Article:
The independent strategic review of the NI agri-food sector by a team led by former NFU president Sir Peter Kendall does not make for light bedtime reading.
That is not because the document runs to nearly 100 pages, and is very wordy in places, but because it lays out in some pretty stark language the environmental challenges facing the NI farming industry.
In particular, the report claims that NI agriculture currently does not have a positive story to tell.
As farmers, we have to accept that we must do better
It points out that greenhouse gas emissions are up 8.7% since 2009, there is the problem of ammonia, bird species are in decline, 86% of peatland is in a degraded state and only 31% of river bodies are classed as “good”.
As farmers, we have to accept that we must do better, and as the Kendall report points out, there is a long-term threat of individual farms having legal limits imposed around the volume of nutrients that can be produced.
But at the same time so-called industry experts need to be aware that the negativity thrown at farmers is tiresome, and there is a real danger that people on the ground are simply getting turned off.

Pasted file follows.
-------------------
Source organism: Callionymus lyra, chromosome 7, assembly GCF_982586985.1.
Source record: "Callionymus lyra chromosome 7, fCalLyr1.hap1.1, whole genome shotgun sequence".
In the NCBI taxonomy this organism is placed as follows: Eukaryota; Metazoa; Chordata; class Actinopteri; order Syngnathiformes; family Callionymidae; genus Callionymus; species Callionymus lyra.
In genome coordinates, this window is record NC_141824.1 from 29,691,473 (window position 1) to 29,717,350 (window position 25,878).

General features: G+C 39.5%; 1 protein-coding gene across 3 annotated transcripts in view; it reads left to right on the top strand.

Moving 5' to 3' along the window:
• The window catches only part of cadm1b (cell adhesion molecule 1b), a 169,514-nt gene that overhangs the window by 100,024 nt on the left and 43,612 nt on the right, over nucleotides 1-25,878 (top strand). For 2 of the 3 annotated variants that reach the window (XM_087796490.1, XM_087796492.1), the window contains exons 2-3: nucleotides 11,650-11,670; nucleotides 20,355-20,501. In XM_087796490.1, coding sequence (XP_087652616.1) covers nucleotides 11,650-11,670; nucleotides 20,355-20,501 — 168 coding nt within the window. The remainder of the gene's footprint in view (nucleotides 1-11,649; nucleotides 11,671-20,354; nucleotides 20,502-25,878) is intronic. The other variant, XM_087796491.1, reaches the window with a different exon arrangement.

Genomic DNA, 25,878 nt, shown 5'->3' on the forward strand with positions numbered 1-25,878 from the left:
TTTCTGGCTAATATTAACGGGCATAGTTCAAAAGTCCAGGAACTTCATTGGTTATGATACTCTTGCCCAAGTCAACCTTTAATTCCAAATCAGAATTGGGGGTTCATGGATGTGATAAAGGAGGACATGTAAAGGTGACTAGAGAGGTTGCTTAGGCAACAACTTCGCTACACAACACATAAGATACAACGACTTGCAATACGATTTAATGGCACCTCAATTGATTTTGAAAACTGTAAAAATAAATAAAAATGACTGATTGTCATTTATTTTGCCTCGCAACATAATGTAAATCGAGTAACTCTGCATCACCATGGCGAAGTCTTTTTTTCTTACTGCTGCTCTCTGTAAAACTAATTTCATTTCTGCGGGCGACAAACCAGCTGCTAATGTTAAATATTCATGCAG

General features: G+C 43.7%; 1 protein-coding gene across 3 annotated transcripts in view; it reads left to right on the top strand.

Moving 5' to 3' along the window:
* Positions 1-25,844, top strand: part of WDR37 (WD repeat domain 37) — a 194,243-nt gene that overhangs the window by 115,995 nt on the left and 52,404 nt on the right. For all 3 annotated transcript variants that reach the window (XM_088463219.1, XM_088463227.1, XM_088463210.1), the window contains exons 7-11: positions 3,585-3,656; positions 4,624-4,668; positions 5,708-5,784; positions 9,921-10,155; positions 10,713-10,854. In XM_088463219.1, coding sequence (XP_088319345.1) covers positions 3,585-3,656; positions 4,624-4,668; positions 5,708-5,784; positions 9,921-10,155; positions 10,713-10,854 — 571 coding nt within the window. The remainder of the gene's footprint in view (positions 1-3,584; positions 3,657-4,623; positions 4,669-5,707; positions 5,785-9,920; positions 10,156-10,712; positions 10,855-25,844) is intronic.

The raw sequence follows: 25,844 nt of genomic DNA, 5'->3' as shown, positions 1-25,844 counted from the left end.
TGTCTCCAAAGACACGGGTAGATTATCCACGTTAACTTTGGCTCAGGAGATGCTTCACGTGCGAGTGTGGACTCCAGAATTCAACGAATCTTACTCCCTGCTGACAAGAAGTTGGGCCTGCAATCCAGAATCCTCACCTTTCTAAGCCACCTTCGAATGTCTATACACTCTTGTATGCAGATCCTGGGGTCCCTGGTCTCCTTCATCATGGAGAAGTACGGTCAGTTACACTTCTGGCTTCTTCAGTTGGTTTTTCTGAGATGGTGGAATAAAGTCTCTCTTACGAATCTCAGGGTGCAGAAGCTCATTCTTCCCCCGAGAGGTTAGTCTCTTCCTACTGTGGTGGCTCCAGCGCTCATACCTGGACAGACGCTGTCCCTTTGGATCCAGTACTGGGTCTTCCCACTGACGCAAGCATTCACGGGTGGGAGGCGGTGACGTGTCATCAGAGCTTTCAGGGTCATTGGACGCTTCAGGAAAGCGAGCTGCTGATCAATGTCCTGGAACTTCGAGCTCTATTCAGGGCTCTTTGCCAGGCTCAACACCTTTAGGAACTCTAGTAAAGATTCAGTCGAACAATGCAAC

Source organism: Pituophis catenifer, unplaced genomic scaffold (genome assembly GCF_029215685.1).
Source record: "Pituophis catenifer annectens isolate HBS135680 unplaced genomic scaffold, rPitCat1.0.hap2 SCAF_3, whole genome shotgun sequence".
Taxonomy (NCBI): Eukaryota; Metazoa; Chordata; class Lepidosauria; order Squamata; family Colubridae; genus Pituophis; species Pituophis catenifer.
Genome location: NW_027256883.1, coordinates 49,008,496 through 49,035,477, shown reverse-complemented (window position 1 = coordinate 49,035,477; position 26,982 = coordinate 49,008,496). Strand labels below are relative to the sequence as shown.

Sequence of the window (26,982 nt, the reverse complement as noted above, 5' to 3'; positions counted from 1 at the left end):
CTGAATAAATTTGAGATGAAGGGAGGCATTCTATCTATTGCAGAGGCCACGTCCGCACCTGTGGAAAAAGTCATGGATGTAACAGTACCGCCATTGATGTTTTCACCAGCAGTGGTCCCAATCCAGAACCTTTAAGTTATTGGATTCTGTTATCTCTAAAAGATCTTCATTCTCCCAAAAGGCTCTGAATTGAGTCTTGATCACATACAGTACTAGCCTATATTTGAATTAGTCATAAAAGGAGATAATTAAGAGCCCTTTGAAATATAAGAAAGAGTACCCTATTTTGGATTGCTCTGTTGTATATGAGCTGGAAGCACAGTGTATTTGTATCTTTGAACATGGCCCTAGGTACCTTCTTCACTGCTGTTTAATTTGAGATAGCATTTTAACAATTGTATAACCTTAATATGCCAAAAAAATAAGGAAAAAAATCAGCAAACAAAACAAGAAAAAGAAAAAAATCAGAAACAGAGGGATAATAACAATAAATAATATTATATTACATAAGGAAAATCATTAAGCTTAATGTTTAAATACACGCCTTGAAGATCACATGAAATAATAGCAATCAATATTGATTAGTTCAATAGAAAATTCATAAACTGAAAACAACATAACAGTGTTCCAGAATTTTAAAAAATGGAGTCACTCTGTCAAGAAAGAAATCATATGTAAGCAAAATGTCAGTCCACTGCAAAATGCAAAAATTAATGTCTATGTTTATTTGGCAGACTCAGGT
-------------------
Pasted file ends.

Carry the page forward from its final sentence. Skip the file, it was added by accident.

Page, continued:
With the right incentives and advice, the evidence shows that change can happen quickly
Too often it feels like farmers get no credit for all the work they have already done, whether it is to catch effluent and run-off, plant hedges, build bomb-proof slurry tanks or more recently the use of low-emission slurry spreading equipment.
With the right incentives and advice, the evidence shows that change can happen quickly.
However, Kendall is correct to point out there is also a need for more “environmental champions” to emerge from the farming community.
At present, those delivering the message too often look at things from a single lens, or are in the fortunate position to not really be that dependent on farming for their living.
The challenge for environmental groups and those calling for improvements, is to find and engage with active, productive farmers and use these people as levers for change.